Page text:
Be aware that Jumbo frames can be in conflict with local network policies. The safest way to avoid such problems is to establish a point-to-point connection with static IP addresses between computer and UHFLI. Check the Getting Started guide to learn how to do that. An optimal solution is to dedicate one network card to the instrument communication and to use a second one to connect to your local network. Like this, you can still profit from the simplicity of domain name system (DNS) configuration on the local network.

If your local network supports Jumbo frames, you can usually avoid the point-to-point connection. However, it is important to prevent the data stream between computer and UHFLI from passing by other network nodes. This is achieved by connecting the two to the same Ethernet switch.

With the UHFLI-10G option, generally the same conditions apply as for 1 GbE. Note that the UHF-10G option includes an Intel PCIe 10 Gigabit card and fiber cable. With the base version of the UHFLI, you can continuously transmit up to 1.6 MSa/s of demodulated data to your computer. The UHF-10G option allows you to push that to 3.2 MSa/s.

Two Tricks for Faster Measurement

Gating of Demodulator Data

There are possibilities to use the available data rate more efficiently. The first possibility is gating of Demodulator data, which was introduced with LabOne version 15.01. It applies to cases where you only need small portions of the data stream – for example in a pump-probe experiment. To make use of this method you need to provide an external gating signal (typically a TTL-level signal) on Trigger Input 3 or 4 that marks the interesting data.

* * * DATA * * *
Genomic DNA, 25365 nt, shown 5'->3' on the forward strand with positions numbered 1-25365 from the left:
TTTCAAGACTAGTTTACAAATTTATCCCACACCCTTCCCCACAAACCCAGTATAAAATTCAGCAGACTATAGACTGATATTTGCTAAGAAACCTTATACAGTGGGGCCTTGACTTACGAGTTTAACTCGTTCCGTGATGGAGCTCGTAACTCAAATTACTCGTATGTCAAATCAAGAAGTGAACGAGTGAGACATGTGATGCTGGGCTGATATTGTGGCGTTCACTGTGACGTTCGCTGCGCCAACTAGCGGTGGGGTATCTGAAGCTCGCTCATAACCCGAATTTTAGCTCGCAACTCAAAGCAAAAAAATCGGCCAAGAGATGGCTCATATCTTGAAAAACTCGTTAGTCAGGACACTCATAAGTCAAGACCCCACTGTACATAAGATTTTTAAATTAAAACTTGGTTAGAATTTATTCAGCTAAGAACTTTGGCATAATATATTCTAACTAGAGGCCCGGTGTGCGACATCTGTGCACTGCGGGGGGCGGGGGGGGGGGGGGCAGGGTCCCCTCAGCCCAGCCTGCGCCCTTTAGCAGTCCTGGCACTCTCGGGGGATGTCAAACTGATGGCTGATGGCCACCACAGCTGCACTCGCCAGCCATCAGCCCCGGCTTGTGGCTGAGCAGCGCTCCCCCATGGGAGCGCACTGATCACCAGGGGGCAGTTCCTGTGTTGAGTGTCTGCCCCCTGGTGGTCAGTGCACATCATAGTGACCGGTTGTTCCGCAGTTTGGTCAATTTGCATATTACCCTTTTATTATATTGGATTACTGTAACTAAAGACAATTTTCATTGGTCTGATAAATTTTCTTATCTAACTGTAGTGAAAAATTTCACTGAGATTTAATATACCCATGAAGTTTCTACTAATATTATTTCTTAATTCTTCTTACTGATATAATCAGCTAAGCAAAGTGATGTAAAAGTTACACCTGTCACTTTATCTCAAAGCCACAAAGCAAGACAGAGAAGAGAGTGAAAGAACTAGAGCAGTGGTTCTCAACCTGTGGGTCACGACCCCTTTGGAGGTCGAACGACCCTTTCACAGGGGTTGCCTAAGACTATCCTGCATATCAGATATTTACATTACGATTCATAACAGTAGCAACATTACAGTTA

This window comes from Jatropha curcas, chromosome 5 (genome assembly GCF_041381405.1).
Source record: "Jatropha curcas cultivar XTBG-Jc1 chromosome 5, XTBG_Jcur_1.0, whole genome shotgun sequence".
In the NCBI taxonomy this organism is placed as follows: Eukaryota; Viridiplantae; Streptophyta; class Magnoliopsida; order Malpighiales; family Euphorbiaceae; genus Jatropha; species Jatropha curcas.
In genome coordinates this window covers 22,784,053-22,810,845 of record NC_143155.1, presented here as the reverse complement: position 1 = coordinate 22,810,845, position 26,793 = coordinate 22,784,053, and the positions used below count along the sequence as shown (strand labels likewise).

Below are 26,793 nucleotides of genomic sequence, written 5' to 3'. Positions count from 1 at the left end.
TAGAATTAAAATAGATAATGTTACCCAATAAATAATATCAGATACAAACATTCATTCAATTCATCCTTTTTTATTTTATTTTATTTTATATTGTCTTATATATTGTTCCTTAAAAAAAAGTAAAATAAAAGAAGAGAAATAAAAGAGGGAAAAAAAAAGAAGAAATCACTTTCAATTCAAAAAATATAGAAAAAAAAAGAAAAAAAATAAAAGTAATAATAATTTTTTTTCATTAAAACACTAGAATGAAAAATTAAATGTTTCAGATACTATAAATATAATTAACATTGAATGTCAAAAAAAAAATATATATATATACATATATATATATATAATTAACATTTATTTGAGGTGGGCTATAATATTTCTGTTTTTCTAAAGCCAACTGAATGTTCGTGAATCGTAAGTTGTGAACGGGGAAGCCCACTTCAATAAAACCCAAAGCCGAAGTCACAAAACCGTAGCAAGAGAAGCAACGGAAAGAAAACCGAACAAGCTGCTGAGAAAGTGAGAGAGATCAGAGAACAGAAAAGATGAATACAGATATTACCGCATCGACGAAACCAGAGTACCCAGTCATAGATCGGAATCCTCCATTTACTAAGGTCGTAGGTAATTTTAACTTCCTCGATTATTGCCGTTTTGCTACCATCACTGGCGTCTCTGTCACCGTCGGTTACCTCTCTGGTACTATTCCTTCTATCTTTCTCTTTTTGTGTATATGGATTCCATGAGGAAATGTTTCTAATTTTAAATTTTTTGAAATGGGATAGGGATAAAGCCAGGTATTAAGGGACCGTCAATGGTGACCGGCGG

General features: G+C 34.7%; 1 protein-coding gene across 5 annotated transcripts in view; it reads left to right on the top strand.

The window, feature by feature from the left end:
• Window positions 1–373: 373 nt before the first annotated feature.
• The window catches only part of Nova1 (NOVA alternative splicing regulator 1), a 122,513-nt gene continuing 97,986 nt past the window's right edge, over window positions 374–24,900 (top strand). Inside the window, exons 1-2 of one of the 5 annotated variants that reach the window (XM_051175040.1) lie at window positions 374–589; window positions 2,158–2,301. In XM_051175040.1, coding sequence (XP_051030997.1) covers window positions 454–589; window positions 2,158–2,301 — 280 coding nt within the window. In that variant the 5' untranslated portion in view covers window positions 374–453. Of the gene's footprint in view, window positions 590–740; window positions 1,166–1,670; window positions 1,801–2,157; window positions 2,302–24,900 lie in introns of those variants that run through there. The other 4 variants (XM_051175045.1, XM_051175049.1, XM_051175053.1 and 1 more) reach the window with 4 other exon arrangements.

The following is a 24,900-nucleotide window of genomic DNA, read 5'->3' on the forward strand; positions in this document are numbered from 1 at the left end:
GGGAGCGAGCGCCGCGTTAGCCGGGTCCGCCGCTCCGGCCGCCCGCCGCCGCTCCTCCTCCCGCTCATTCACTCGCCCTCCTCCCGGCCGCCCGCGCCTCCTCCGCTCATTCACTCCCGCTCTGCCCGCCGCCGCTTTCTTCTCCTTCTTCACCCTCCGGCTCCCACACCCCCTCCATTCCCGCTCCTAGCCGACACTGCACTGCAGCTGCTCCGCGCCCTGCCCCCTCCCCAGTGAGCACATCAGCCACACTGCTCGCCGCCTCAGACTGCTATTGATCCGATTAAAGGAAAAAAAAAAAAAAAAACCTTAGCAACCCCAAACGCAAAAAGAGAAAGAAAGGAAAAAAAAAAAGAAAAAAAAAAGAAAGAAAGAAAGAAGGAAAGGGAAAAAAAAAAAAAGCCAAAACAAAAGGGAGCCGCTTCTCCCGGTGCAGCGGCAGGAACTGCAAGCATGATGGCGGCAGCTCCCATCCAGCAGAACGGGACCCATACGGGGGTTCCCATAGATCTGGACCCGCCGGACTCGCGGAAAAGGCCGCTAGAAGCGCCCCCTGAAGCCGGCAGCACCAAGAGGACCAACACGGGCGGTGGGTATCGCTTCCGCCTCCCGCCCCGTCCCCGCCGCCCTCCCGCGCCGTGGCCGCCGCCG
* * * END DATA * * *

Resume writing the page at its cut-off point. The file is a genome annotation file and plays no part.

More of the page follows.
Figure 1: Setup used for gated Demodulator data streaming.

Figure 1: Setup used for gated Demodulator data streaming.

To demonstrate the technique, we use the measurement setup shown in Figure 1. We connect the Signal Output 1 and Signal Input 1 of the UHFLI, and then we configure the UHFLI in a heterodyne manner so that it measures oscillating X and Y values on Demodulator 1. Using an arbitrary waveform generator (AWG), we generate a pulse wave signal that is characterized by a period of about 80 μs and that spends about 8 μs in the “high” state – i.e., 10 percent of the time. We connect this signal to Trigger Input 3. In LabOne, we configure the Demodulator 1 to output data only when Trigger input 3 is “high” (cf. Figure 2, top). The average data rate passing over Ethernet is then only one tenth of the peak data rate. Note that with LabOne, you can monitor the current data transfer rate in the Statistics section of the Device tab. Figure 2 shows how the gated X and Y Demodulator data (blue and green curves) look in the Plotter tab. Note that despite the gaps in the data stream, the curves are continuous. This is simply because the Plotter uses a linear interpolation in the places where there is no data. It is possible to push the peak data rate to 3.5 MSa/s without losses. Check the Sample Loss flag at the bottom right of Figure 2 – it would turn red/yellow in case of data loss.